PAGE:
Local Government

Cedar Rapids affordable housing project faces long odds

Project needs three-fourth majority for necessary rezoning

The site of a proposed affordable housing project is on Edgewood Road NW and Crestwood Drive NW is shown on Wednesday, J
The site of a proposed affordable housing project is on Edgewood Road NW and Crestwood Drive NW is shown on Wednesday, June 22, 2016. She has collected 200 signatures from her neighbors, who have concerns about increased traffic congestion, flooding and drainage problems, and the 41 units slated as affordable housing for low-income residents. (Rebecca F. Miller/The Gazette)

CEDAR RAPIDS — A lack of support from Cedar Rapids City Council could torpedo an affordable housing complex with special accommodations for the homeless on the city’s northwest side.

Advocates say the complex is needed in the community, but neighbors have cited concerns about drainage, traffic, loss in property value and potentially disruptive residents in the building.

The fate of the $9 million Crestwood Ridge Apartments rests with City Council, which will be asked to approve a necessary rezoning possibly later this month.

“We are explaining our development plan, explaining how we are addressing concerns with data and through an environmental study.” said Justin Eilers, housing development manager with the complex’s developer, Commonbond Communities. “There is no guarantee, but we feel we are giving all the information that is needed.”

Cedar Rapids Mayor Ron Corbett and council members Justin Shields and Scott Olson said they don’t support or are leaning against the rezoning request. Due to neighborhood petition, the project needs a three-quarter majority from the nine-member board — meaning three ‘no’ votes would spell doom.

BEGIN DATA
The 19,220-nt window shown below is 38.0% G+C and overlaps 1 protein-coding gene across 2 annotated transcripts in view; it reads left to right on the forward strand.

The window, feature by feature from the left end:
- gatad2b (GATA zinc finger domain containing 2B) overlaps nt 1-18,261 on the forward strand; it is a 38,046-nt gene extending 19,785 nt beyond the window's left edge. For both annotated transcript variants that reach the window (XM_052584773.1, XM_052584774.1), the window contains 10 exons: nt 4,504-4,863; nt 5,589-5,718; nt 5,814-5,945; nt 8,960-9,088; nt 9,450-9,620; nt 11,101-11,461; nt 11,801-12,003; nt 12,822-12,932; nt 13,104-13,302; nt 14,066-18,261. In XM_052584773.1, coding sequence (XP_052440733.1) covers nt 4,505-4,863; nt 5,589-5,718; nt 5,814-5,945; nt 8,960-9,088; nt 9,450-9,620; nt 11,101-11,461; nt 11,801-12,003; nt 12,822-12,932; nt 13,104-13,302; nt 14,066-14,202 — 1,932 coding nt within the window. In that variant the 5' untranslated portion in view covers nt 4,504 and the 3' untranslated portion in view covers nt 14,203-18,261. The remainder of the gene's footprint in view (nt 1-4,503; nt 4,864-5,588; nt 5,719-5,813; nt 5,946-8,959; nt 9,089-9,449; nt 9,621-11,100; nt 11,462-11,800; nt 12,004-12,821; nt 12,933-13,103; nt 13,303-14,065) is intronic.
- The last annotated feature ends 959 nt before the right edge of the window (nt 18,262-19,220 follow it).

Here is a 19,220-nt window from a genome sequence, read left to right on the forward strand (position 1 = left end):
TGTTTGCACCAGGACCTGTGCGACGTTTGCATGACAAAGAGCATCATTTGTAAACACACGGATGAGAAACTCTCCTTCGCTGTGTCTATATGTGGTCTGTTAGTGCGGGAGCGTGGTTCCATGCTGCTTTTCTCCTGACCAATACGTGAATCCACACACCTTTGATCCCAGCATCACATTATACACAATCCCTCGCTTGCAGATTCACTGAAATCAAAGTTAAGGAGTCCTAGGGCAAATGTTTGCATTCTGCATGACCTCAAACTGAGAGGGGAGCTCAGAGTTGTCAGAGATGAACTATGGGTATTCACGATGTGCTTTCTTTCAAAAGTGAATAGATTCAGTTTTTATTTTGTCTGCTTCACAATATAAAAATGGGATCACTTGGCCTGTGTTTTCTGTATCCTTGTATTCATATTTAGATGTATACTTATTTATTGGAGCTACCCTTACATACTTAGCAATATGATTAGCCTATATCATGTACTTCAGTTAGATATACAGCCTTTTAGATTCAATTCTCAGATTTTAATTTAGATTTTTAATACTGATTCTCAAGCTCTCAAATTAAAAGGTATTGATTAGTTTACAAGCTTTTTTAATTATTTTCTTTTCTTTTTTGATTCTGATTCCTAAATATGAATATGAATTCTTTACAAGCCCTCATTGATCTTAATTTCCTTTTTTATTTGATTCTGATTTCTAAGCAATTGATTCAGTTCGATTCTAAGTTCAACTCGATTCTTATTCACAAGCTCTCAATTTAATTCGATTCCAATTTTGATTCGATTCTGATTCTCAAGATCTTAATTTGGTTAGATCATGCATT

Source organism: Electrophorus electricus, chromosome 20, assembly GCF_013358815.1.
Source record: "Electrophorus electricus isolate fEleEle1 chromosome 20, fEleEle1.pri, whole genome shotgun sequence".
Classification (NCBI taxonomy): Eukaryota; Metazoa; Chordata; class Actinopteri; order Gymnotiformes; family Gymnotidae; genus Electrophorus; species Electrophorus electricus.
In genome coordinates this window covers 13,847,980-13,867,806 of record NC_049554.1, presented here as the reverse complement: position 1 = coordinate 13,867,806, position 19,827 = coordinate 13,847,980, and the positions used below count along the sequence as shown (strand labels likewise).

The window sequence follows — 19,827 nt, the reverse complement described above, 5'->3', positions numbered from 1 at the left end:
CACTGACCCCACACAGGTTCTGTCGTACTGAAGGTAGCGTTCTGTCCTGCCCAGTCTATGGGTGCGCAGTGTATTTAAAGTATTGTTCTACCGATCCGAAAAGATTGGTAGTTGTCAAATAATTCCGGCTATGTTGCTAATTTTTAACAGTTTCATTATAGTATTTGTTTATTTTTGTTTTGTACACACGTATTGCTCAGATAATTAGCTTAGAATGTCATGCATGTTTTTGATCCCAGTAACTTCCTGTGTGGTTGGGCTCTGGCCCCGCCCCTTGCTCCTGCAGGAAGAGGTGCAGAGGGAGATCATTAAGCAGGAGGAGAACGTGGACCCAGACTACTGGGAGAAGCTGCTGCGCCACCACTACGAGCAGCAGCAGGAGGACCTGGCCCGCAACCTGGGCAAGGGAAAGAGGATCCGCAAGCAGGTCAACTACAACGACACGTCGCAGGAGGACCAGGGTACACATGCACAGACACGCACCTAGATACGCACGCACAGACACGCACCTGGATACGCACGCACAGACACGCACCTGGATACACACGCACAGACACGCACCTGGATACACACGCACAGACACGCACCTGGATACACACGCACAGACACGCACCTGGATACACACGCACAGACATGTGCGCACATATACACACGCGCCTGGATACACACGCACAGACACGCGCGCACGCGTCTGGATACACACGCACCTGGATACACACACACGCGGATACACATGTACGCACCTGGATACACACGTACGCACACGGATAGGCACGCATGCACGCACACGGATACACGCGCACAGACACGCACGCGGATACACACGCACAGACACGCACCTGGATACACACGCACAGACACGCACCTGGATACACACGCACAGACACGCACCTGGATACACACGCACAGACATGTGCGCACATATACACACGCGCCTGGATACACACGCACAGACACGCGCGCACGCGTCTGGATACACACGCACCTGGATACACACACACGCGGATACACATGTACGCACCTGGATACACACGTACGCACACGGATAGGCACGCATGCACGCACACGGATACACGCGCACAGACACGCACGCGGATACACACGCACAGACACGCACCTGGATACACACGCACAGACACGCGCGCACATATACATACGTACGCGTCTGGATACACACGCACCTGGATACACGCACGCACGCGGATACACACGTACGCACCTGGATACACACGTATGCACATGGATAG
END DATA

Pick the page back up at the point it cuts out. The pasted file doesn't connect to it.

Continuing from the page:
When it meets on Tuesday, the City Council will consider setting a public hearing on the matter for Sept. 27, with votes likely to follow.

The Project

Commonbond Communities, with support from Willis Dady Emergency Shelter, proposes building Crestwood Ridge Apartments at 1200 Edgewood Road NW. The Iowa Finance Authority, as part of a Housing for Homeless demonstration, awarded the project $8 million in federal tax credits.


The complex would include four market-rate units, 36 “affordable” units for people earning 60 percent or less of the median household income, and five “supportive-housing” units for people earning 30 percent or less of the median income.

The supportive-housing units would provide permanent housing for homeless families or individuals, and it comes with access to an on-site office staffed by Willis Dady to provide support services.

The Issue

The City Planning Commission, an advisory body to the City Council, rejected a rezoning request in April, and neighbors collected 215 signatures on a petition against the rezoning.

Because more than 20 percent of property owners within 200 feet of the rezoning area resisted, state code requires a three-fourths supermajority vote to pass the measure, explained Joe Mailander, Cedar Rapids development services manager. Seven out of nine would need to vote to rezone, or in the event of a recusal, the threshold would be six of eight, he said.

The petition cites more traffic, which could impede flow to and from Jackson Elementary and Fire Station No. 3, overload the sanitary sewer system and stormwater drainage, decrease property values and provide little in the way of a play area for children who would move into the complex.

The Location

The proposed development is located in a residential area along Edgewood with intermittent sidewalks. Jackson Elementary is within a close walk.